Contemplating the upcoming 4th of July holiday weekend, my 12 year-old son, quite aware that all things are never equal, asks, "Why do some states outlaw fireworks?"
"Because fireworks can be dangerous and some people don't use them properly," I explain, adding, "But it's hard to make laws against stupidity."
"What do you mean," he questions.
"I mean, there are some things laws can't force people to do, regardless of the punishment. Like laws can't make you love someone you don't. Outlawing things such as fireworks that bring out stupidity in people doesn't make people any smarter. Laws like that usually just make people sneakier."
I think of the sentence in a letter John Adams wrote to Abigail Adams on July 3, 1776, in regard to America's independence from the mother country: It ought to be solemnized with Pomp and Parade, with Shews, Games, Sports, Guns, Bells, Bonfires and Illuminations from one End of this Continent to the other from this Time forward forever more. And it strikes me how important it is to choose our words carefully, to consider the consequences of our utterances, and to remain mindful of the residual effects of our declarations.
It is difficult to say whether John Adams foretold the future or set into motion a self-fulfilling prophecy, but July 4th takes ahold of folks in a way that no other holiday does. Men get an irresistible and inexplicable urge to take off their shirts and parade around the cars in the driveway scratching their bellies and drinking beer. Friendly games of horseshoes become death matches, or, worse, fistfights; guns occasionally add to the revelry.
Sentimentality over the birth of our nation and the liberty it affords the citizens oft incites men, who otherwise would not, to swig liquid of unknown origin and potency from pickle jars. And it provokes mothers, generally safety-minded, to enthusiastically encourage, "That's a good one, Honey! Light another one like that," as a young child ignites glittering rockets with red glares. And it allows babes in white diapers to toddle about displaying, with great pomp, waves of sticky watermelon juice on chest, chin and gut.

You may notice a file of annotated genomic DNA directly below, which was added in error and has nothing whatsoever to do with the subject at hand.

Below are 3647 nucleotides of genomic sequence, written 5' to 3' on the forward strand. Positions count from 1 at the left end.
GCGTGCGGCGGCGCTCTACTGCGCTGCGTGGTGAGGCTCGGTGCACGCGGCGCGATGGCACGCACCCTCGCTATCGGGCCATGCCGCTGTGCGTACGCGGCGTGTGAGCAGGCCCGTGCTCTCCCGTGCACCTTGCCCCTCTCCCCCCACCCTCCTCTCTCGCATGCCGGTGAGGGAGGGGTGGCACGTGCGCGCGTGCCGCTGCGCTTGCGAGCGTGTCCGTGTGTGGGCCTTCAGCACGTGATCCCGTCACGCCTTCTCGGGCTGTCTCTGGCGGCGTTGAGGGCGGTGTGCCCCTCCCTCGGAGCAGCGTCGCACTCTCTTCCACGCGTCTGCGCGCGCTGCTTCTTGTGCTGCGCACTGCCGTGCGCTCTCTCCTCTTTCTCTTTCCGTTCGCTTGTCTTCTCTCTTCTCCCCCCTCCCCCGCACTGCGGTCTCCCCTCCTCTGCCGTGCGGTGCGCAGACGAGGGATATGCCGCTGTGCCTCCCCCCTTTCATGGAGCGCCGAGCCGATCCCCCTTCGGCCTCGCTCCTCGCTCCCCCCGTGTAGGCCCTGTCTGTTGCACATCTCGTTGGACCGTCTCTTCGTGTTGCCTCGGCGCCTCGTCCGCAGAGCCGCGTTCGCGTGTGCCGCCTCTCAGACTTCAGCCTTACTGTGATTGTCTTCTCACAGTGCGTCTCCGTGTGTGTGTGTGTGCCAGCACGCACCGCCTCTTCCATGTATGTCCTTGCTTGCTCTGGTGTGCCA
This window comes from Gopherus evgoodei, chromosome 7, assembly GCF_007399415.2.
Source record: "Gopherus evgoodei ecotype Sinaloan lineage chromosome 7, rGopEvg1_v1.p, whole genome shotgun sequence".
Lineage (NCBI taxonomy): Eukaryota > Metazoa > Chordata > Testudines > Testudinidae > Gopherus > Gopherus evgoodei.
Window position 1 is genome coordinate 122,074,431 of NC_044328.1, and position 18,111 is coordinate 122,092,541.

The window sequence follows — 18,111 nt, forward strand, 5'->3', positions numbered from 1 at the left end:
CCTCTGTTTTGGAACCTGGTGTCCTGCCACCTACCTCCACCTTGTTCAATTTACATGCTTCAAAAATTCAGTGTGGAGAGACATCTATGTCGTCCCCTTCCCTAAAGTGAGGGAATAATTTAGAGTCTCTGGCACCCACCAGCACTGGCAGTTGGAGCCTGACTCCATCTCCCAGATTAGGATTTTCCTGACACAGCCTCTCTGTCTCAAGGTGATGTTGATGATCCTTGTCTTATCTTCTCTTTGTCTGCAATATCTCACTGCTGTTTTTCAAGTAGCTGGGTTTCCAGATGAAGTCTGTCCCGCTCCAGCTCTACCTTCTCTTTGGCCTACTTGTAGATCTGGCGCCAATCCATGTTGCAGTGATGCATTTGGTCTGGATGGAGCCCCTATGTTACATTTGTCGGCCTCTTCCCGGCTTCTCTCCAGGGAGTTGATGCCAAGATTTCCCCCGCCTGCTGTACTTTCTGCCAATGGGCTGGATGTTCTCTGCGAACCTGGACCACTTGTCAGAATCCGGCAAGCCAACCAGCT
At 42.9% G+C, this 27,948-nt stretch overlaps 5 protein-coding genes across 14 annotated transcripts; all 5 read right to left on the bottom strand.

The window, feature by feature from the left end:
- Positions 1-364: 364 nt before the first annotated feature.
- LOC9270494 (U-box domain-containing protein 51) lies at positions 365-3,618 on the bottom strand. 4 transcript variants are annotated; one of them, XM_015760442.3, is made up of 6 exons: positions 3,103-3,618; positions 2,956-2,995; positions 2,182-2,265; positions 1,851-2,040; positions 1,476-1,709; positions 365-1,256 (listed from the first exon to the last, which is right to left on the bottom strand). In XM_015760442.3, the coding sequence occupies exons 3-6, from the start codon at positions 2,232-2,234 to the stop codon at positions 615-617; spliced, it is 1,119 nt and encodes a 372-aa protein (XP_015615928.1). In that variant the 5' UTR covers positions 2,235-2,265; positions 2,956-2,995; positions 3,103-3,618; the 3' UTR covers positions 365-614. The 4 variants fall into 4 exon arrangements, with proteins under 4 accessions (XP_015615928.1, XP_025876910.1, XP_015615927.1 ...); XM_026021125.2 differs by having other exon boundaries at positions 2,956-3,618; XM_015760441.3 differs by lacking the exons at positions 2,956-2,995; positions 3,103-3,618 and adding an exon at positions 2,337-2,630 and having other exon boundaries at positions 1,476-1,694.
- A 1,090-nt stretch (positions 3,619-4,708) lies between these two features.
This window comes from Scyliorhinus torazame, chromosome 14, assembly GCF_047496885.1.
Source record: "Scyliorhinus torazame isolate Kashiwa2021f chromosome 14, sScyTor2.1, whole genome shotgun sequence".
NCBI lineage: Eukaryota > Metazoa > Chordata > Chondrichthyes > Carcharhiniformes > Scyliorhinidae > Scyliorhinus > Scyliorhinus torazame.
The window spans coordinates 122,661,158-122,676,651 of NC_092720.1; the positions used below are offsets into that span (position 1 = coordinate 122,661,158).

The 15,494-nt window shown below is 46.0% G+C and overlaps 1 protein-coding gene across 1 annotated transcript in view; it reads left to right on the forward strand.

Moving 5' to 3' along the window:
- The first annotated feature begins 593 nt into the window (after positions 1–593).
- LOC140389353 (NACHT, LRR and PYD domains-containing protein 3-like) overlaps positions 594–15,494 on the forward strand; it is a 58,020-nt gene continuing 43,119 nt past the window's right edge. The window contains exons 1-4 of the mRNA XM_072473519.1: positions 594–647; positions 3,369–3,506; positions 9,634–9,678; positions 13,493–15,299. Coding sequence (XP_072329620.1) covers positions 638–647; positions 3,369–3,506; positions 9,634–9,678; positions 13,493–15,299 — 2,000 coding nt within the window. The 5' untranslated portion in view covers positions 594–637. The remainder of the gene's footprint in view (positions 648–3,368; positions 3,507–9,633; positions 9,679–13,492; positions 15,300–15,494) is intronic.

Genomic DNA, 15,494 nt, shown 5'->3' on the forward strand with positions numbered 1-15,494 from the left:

As all of these images flow through my head and I wonder whether John Adams would appreciate how we have implemented his recommendations for celebration, my son rejoinders, "But if we didn't have any rules . . ." I believe we are on the verge of engaging in an intellectual discourse on the legitimacy of legislation in society, an appropriate topic prior to the pending Independence Day weekend. "If we had no rules," he repeats, "it would take the fun out of things. There's a thrill in trying not to get caught."
Yes, of course, I silently agree, calculating how to proceed with the debate. How do I impress upon my son, without encouraging him to go in that direction, that life, liberty and the pursuit of happiness, uniquely American ideals quoted in the Declaration of Independence, on a sub-level include the right to stupidity.
"Our founding fathers," I carefully begin, "John Adams included, knew that man, stupid or not, ultimately desires the liberty to bear responsibility for charting his own destiny in life and that even plenitude of laws can not stop a man from setting course into the mouth of a maelstrom, if that's what he makes up his mind to do for the sake of personal happiness, however fleeting."
Being 12, the child responds within his limited understanding of political philosophy, "So that means I can launch some mortars this year?"
Among humans, most especially melting-pot Americans, misinterpretations run rampant throughout all manner of communication.
"Yes, but use your right to stupidity wisely."
(Lucy Adams is a syndicated columnist, freelance writer, and author of If Mama Don't Laugh, It Ain't Funny. She lives in Thomson, GA. E-mail Lucy at firstname.lastname@example.org and visit her Web site, www.IfMama.com.